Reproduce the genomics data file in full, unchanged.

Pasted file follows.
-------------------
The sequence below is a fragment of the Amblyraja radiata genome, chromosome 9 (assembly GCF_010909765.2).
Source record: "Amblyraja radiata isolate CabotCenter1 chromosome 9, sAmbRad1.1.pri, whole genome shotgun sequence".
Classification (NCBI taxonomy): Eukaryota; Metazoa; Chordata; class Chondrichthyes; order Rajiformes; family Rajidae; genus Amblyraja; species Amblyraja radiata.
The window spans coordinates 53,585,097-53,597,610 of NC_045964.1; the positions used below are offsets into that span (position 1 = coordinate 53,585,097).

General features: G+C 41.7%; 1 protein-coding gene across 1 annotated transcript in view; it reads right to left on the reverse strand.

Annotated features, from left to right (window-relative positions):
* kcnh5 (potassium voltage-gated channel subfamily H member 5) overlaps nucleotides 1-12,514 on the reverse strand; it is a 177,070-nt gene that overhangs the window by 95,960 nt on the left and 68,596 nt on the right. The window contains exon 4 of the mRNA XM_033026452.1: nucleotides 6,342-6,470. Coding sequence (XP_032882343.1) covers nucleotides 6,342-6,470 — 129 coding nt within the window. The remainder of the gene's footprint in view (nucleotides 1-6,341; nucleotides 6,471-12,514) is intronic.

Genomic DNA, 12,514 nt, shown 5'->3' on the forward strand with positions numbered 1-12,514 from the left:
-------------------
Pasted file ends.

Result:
The sequence below is a fragment of the Amblyraja radiata genome, chromosome 9 (assembly GCF_010909765.2).
Source record: "Amblyraja radiata isolate CabotCenter1 chromosome 9, sAmbRad1.1.pri, whole genome shotgun sequence".
Classification (NCBI taxonomy): Eukaryota; Metazoa; Chordata; class Chondrichthyes; order Rajiformes; family Rajidae; genus Amblyraja; species Amblyraja radiata.
The window spans coordinates 53,585,097-53,597,610 of NC_045964.1; the positions used below are offsets into that span (position 1 = coordinate 53,585,097).

General features: G+C 41.7%; 1 protein-coding gene across 1 annotated transcript in view; it reads right to left on the reverse strand.

Annotated features, from left to right (window-relative positions):
* kcnh5 (potassium voltage-gated channel subfamily H member 5) overlaps nucleotides 1-12,514 on the reverse strand; it is a 177,070-nt gene that overhangs the window by 95,960 nt on the left and 68,596 nt on the right. The window contains exon 4 of the mRNA XM_033026452.1: nucleotides 6,342-6,470. Coding sequence (XP_032882343.1) covers nucleotides 6,342-6,470 — 129 coding nt within the window. The remainder of the gene's footprint in view (nucleotides 1-6,341; nucleotides 6,471-12,514) is intronic.

Genomic DNA, 12,514 nt, shown 5'->3' on the forward strand with positions numbered 1-12,514 from the left: